Did you know that all light has a color? Our human eye corrects for it, but when light is captured digitally or with film to make a photograph one quickly sees that different light sources have different temperatures, or colors. To become a certified photo geek you will need to know these basic colors, or light temperatures, and a bit about color theory.
The human eye can distinguish about 10 million colors. Not even the folks at Crayola have come up with names for all of those colors! As children we simply learn the colors of the rainbow as seen above. They are red, orange, yellow, green, blue, indigo and violet. Remember Roy G. Biv?
Color temperatures are measured in degrees Kelvin (K) that indicate the hue of a specific type of light source.  See the chart below for some examples. A low Kelvin number is very warm, or orange, like a sunset. A high color temperature is very blue, like an overcast day.
1000K                        Candles
2000K                        Very early sunrise or late sunrise
2500K                        Household light bulbs
3000K                        Studio lights, photo floods
4000K                        Clear flashbulbs
5000K                        Typical daylight, electronic flash
5500K                        The sun at noon
6000K                        Bright sunshine with clear sky
7000K                        Slightly overcast day
8000K                        Hazy Sky
9000K                        Open shade on a clear day
10,000K                     Heavily overcast sky
In order to correct for a color, you add the opposite color on the photo wheel. For instance tungsten light is yellow, so correct it by adding blue. Fluorescent light is green, so correct with magenta. If you find yourself in the shade or photographing on an overcast day you can warm up the blue color temperature with orange. You can make these color corrections in Photoshop or other photo editing software. Or, you can set the light balance in your camera. My Canon has settings for tungsten, overcast, fluorescent and many others.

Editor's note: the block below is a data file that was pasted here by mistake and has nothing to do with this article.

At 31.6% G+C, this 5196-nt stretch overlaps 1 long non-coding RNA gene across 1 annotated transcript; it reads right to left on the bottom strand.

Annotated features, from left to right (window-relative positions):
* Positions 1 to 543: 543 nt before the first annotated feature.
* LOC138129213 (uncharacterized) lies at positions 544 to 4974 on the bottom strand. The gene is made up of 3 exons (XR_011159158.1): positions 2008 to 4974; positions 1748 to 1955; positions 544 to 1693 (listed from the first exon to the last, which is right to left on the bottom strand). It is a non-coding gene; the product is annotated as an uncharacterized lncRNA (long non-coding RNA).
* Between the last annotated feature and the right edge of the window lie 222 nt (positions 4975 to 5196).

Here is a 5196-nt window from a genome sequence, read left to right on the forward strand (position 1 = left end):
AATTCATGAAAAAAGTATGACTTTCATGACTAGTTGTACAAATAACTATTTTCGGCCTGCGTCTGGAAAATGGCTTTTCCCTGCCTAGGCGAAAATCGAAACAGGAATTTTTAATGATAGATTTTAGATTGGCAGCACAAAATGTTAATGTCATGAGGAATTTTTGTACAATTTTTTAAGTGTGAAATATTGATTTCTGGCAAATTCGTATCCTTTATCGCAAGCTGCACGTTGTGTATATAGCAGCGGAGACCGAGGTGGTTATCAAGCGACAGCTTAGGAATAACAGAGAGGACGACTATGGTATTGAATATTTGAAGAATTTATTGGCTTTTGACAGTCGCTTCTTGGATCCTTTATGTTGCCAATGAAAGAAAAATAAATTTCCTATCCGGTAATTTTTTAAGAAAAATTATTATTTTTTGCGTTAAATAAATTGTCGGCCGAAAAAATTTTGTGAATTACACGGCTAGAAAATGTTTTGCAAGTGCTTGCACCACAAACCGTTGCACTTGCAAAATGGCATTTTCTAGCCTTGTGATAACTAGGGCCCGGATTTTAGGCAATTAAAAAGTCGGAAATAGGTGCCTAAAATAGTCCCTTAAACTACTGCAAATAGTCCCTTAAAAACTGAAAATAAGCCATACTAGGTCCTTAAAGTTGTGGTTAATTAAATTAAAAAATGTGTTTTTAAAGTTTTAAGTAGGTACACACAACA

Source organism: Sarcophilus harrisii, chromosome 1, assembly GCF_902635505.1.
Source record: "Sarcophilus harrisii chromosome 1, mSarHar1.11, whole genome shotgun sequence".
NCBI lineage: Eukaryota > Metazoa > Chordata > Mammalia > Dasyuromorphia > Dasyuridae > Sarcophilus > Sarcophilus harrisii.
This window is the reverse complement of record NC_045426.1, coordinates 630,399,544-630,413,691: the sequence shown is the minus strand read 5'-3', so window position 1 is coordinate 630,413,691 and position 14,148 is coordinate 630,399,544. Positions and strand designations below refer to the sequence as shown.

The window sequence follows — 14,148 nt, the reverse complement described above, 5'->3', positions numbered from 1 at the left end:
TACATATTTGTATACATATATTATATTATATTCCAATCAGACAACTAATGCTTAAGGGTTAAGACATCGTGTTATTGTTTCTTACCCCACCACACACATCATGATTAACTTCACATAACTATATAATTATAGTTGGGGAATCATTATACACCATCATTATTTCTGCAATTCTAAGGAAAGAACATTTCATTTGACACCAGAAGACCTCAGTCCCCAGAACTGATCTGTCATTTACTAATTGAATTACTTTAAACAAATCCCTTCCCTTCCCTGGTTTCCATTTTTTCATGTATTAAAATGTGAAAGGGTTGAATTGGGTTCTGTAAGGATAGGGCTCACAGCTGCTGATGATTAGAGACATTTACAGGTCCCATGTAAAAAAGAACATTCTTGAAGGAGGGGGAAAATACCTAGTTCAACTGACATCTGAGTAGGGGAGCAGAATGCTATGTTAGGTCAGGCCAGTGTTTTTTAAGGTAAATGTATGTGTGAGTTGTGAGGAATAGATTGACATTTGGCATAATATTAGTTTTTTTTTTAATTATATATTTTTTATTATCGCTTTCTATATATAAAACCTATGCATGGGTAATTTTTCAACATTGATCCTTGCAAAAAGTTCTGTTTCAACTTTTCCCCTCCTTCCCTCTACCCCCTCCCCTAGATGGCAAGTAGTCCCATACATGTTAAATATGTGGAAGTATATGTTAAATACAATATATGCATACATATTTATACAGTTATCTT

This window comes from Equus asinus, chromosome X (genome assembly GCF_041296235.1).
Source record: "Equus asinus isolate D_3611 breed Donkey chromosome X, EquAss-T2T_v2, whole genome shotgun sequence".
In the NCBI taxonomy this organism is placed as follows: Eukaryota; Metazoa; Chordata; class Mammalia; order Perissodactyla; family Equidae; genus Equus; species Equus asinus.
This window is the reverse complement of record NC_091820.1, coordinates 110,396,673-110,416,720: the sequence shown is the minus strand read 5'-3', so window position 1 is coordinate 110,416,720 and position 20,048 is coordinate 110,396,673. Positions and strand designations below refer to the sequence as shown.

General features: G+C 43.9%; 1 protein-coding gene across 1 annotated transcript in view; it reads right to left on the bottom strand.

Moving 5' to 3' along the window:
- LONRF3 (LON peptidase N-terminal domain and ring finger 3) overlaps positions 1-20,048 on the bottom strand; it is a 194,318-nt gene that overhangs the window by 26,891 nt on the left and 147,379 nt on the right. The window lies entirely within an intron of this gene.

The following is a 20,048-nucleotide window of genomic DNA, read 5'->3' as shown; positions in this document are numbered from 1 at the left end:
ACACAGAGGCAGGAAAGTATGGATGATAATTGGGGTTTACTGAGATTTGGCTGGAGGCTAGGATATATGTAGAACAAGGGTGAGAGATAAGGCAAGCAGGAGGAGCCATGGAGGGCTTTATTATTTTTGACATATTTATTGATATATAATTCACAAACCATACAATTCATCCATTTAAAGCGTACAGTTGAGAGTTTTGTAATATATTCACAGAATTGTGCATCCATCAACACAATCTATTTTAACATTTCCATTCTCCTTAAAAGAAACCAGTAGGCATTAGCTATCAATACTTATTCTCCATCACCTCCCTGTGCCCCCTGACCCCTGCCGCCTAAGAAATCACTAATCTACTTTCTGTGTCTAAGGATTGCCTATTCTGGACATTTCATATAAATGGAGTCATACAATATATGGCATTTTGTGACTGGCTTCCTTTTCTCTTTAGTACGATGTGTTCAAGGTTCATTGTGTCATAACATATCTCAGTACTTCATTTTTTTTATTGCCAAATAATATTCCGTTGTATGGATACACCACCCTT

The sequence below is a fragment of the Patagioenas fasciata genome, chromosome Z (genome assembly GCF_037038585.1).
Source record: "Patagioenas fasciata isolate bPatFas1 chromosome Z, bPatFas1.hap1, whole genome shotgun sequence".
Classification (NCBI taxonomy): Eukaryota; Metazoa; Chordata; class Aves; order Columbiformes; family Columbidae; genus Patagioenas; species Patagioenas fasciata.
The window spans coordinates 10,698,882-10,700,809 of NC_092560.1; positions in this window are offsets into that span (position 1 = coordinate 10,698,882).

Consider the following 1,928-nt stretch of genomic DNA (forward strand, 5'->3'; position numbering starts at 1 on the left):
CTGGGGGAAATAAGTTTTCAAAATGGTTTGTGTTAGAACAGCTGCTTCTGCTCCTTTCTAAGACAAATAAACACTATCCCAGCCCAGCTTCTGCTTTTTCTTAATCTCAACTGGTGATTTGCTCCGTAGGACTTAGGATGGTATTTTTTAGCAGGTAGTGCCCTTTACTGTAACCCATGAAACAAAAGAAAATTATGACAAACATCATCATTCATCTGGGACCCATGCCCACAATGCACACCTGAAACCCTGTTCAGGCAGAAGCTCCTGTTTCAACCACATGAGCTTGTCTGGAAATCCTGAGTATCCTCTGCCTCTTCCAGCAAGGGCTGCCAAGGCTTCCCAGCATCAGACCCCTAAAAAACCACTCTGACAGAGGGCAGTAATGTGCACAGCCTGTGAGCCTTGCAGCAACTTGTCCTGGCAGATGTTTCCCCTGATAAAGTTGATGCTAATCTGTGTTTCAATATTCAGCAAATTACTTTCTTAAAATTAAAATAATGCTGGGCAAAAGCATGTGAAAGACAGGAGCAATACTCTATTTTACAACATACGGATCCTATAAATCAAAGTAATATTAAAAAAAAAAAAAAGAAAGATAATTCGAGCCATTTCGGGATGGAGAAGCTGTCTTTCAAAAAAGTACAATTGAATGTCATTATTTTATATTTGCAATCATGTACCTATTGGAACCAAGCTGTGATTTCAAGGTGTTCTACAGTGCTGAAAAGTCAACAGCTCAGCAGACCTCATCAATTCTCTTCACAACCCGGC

At sunset the color temperature is about 2000K, which is very reddish/ orange. It is beautiful to look at, as seen above. But it makes your subject’s skin turn a crazy shade of red. On the left below I photographed my nieces at sunset. The sunset reflecting on them was very strong. To take away the red I added the opposite color in the color wheel, blue. But it still didn’t look right. The better way to do it would be shown in the example below on the right. Anne Lacy Gialanella and Matt Gialanella were taking a stroll at sunset on their wedding day. To get a great portrait of them I actually had them turn away from that beautiful light and used my flash to illuminate their faces. Some really strong light is too hard to fight and this way we get to admire the gorgeous sunset along with the happy couple.
But simple color corrections, like adding blue to correct for indoor tungsten light, are easy to do. You can either correct as you shoot or later on your computer.
If you missed the third part of this series read it HERE.
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Thanks for reading!